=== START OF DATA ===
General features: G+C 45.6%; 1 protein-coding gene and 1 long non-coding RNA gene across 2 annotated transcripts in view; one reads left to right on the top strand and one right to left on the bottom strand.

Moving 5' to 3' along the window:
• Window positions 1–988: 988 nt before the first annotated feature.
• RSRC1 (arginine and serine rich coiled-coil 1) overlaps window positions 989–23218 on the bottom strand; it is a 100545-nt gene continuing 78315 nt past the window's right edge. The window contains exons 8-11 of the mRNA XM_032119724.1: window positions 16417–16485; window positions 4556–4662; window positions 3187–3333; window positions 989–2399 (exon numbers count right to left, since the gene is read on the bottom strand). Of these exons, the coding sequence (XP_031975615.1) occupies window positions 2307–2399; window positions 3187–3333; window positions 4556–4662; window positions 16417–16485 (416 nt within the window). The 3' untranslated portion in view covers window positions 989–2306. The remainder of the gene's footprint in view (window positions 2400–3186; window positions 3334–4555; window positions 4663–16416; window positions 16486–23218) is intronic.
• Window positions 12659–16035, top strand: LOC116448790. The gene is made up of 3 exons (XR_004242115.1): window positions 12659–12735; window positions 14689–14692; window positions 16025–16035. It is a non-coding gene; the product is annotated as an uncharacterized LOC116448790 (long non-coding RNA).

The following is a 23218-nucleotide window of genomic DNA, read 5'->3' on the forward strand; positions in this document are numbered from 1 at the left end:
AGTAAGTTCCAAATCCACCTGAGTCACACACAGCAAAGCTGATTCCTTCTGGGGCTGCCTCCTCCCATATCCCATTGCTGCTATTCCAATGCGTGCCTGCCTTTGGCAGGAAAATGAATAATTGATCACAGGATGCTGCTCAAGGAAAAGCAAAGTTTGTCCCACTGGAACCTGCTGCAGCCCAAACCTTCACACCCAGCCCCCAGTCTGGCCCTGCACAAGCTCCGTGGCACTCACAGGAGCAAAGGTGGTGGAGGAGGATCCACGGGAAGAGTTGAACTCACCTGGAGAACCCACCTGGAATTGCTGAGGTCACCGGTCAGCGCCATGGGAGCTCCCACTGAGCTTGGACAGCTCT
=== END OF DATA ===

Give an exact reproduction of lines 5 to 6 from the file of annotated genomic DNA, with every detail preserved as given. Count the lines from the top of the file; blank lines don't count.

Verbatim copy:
• Window positions 12659–16035, top strand: LOC116448790. The gene is made up of 3 exons (XR_004242115.1): window positions 12659–12735; window positions 14689–14692; window positions 16025–16035. It is a non-coding gene; the product is annotated as an uncharacterized LOC116448790 (long non-coding RNA).

The following is a 23218-nucleotide window of genomic DNA, read 5'->3' on the forward strand; positions in this document are numbered from 1 at the left end: